Archive for the coen brothers

Coen Artists

Posted in American TV (General), American TV Shows, Behind-The-Scenes, TV Acting, TV advertising, TV channels, TV Criticism, TV News with tags , , , , , , , on November 30, 2015 by Tom Steward

As someone who once publicly stated that hiring Steven Moffat as showrunner of Doctor Who was a good move by the BBC, I’m not used to my predictions about television coming to anything. So I was even more surprised to be vindicated about two separate predictions I’ve made on this blog in recent weeks. However, the ways in which they both came to fruition was enough was enough to make me think I should be more careful in what I wish for. As with the posts where these predictions were first made, this one comes with a lot of spoilers:

No guts, no glory

No guts, no glory

After weeks of waiting, on Sunday’s episode of The Walking Dead we finally found out what had happened to Glenn. Which was nothing. Despite it looking as if his guts were being eaten by a herd of walkers the last time we saw him, it was in fact Nicholas whose insides were being devoured, giving Glenn time and space to hide under a dumpster until the coast was clear. Like all those who appreciate Steven Yeun’s performance in the show, I’m relieved that he’s still around and believed he would be. But, unlike many, I’m not convinced this was the masterstroke of storytelling it’s currently being spun as, largely by people involved in the series. In fact, I think it’s cheap. Teasing the death of a beloved character for a month exploited the goodwill of fans towards the show for the sake of publicity and added nothing dramatically to it.

Post-show discussion program Talking Dead (boy, Chris Hardwick must really think I have it in for him!) did its usual whitewashing of the drama’s shortcomings, re-imagining Glenn’s death hoax as some kind of statement about the mindset of characters in the world and aligning the audience with it. Frankly, it smelled worse than Daryl surely does. I know the entire remit of Talking Dead is to make every artistic decision taken in The Walking Dead seem purely creative and exponentially meaningful – and feel the collective silence if like Kevin Smith you dare to critique some of the choices made – but this isn’t an artistic decision. At least it’s no more artistic than publicity stunts like ‘Who Shot J.R.?’ or whatever they do on Scandal each week to keep people coming back to that steaming pile of crap. It amounts to fixing something you purposefully broke just for the inevitable attention.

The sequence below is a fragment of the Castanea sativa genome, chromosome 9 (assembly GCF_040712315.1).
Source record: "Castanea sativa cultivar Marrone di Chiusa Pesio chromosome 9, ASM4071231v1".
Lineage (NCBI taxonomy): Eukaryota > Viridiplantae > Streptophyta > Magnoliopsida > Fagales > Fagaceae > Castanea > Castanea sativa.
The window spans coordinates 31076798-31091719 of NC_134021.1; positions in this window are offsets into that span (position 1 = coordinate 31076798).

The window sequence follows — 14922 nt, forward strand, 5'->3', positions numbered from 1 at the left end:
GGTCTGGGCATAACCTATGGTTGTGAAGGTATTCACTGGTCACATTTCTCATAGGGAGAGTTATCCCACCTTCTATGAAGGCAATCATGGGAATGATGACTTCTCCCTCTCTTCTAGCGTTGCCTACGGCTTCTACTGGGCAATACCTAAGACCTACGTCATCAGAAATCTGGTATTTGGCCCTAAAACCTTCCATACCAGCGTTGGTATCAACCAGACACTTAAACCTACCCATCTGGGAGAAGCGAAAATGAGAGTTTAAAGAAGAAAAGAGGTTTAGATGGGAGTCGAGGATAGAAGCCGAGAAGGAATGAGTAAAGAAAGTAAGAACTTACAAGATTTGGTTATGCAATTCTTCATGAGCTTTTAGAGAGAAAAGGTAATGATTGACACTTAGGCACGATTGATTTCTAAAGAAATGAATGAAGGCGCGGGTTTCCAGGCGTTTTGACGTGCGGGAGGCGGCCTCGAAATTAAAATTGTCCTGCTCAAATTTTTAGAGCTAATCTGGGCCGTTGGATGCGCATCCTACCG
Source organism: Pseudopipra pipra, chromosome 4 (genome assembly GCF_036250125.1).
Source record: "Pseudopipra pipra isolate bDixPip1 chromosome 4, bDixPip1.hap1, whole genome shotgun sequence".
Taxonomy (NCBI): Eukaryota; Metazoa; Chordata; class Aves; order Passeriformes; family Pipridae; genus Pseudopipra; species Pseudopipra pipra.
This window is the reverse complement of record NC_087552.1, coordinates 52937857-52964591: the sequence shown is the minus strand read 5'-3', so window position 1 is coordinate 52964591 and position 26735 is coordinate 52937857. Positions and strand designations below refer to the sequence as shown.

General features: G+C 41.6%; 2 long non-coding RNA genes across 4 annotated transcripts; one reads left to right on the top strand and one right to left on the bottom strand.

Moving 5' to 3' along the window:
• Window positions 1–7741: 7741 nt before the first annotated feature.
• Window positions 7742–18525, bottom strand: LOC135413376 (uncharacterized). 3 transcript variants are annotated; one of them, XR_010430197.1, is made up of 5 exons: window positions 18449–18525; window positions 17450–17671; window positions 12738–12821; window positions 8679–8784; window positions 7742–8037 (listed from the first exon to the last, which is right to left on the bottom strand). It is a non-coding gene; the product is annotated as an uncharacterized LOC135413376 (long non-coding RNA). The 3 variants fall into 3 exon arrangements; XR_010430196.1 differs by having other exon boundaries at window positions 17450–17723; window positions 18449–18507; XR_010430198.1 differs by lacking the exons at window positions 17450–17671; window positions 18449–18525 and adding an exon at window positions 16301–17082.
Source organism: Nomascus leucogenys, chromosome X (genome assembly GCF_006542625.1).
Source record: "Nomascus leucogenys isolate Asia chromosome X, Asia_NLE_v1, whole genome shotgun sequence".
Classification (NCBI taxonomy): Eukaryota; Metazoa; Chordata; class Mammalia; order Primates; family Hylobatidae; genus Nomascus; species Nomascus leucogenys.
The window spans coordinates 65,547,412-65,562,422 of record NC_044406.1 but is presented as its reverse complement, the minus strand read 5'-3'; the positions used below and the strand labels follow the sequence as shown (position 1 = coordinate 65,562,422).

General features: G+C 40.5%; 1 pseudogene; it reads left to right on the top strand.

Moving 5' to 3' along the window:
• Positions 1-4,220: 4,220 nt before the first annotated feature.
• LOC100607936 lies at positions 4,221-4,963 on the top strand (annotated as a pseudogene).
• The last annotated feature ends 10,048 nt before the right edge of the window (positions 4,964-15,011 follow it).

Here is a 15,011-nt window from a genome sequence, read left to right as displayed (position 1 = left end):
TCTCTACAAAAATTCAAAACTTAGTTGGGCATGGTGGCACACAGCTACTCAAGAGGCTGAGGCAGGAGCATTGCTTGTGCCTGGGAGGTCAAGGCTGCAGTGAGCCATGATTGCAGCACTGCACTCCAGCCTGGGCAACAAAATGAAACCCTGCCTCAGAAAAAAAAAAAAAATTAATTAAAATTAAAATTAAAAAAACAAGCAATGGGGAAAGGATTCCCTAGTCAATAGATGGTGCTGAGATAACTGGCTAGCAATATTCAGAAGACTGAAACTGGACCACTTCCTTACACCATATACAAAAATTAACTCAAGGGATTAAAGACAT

Last week’s episode of Fargo could’ve been dubbed a musical tribute to The Coen Brothers. While the FX series is always prone to the borrowing of visual imagery from its cinematic forbearer, more recently it has been honoring its muses through the aural. In the first season, there was an effort to connect Fargo to the timeline of the original movie, but in the second what seems more important is a – specifically musical – link to the Coen universe. Versions of ‘Man of Constant Sorrow’ and ‘O Death’ from O Brother Where Art Thou and ‘I Just Dropped In (To See What Condition My Condition Was In)’ from The Big Lebowski litter the soundtrack. At points, characters paraphrase or precis lines from Coen Brothers movies, as if quotations belong to the lexicon. It’s about half as satisfying as it sounds, and yet another distraction in a show full of them.

I was writing about Fargo in reference to playing with our understanding of what is TV and what is cinema. I seem to have given the series far too much credit since it is evidently more interested in propagating the cult of the auteur, something not even The Coen Brothers are that concerned about doing with their movies. It recalls the worst excesses of Quentin Tarantino, when the director decides to reference his own movies rather than other people’s. Or how Steven Moffat (because there’s only a few people I can ever write about) would remind audiences that all his garbage comes from the same bin. It’s a more style-conscious season, as anthology demands change, and I suppose intertextuality has got more on-the-nose as a result. But there’s a sense that the story doesn’t really stretch to ten episodes this time, and this – like shootouts – may be a way of prevaricating.

A style-conscious season of 'Fargo'.

A style-conscious season of ‘Fargo’.

I saw it coming and now I feel responsible. Whether it’s the survival of Glenn or the cinematic engagement of Fargo, it happened more or less as I expected it to. But perhaps that’s the problem. I think I saw through what these programs were doing, rather than seeing them.

 

 

Advertisements

Tarantino on TV II